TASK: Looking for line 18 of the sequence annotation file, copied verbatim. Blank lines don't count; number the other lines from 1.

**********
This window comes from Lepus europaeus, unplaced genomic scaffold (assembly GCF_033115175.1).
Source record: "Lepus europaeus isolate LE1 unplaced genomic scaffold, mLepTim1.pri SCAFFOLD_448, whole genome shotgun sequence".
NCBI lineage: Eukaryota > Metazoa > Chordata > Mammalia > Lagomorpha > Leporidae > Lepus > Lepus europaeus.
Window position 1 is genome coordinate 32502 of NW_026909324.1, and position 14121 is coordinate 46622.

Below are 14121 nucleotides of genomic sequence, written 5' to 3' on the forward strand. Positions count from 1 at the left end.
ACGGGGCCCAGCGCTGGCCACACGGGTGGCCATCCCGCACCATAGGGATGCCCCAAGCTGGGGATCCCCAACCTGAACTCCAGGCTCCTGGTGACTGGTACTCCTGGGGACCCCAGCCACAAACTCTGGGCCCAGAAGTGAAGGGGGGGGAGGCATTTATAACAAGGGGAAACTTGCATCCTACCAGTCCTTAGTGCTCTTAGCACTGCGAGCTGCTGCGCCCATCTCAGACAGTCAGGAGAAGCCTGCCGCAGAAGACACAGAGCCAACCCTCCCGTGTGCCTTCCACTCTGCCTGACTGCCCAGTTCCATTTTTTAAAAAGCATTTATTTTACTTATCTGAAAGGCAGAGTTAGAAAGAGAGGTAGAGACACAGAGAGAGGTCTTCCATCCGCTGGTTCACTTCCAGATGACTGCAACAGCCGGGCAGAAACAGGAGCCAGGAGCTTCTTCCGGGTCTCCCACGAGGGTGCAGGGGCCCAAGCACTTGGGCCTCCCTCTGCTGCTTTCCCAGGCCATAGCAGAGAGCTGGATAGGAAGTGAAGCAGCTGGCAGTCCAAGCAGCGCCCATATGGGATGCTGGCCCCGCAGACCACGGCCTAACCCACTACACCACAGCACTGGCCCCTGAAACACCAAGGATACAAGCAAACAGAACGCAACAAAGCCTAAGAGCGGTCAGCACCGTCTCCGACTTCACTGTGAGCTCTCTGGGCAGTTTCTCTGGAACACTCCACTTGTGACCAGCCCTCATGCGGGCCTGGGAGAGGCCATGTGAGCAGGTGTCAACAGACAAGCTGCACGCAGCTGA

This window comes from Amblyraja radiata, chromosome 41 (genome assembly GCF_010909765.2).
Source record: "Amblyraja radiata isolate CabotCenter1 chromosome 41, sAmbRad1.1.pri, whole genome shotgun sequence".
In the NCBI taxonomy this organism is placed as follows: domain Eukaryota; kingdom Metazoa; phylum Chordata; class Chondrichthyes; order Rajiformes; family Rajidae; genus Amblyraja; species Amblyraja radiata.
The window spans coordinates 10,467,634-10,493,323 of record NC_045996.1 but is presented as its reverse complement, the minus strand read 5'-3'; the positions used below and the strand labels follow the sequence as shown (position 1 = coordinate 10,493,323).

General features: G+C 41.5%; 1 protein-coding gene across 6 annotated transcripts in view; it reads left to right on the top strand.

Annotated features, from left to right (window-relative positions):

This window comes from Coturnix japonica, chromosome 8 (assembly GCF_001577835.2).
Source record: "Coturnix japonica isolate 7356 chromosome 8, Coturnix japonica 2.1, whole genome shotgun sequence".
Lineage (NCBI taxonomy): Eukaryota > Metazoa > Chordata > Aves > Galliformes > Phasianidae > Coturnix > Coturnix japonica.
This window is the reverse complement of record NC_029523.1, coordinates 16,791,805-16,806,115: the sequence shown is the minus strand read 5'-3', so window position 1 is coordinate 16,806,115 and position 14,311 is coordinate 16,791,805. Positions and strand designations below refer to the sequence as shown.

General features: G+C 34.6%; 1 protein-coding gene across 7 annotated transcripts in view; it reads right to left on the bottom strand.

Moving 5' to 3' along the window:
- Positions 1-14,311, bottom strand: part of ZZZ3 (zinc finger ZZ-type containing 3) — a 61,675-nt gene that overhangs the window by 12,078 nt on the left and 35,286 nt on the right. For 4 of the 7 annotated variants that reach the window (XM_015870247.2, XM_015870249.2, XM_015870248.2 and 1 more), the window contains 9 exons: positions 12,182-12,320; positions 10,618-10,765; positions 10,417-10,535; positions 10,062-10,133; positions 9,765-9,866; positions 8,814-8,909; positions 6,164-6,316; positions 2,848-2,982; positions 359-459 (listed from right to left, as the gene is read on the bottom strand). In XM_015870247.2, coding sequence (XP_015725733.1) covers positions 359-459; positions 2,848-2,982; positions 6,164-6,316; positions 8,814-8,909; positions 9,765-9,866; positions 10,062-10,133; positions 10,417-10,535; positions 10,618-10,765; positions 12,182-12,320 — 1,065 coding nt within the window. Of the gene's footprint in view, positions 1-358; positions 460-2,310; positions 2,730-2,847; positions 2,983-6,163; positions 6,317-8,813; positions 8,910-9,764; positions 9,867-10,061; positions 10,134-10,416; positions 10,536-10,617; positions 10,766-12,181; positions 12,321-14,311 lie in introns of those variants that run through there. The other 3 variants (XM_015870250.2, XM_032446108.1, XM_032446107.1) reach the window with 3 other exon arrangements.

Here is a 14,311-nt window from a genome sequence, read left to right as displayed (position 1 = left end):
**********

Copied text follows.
Moving 5' to 3' along the window: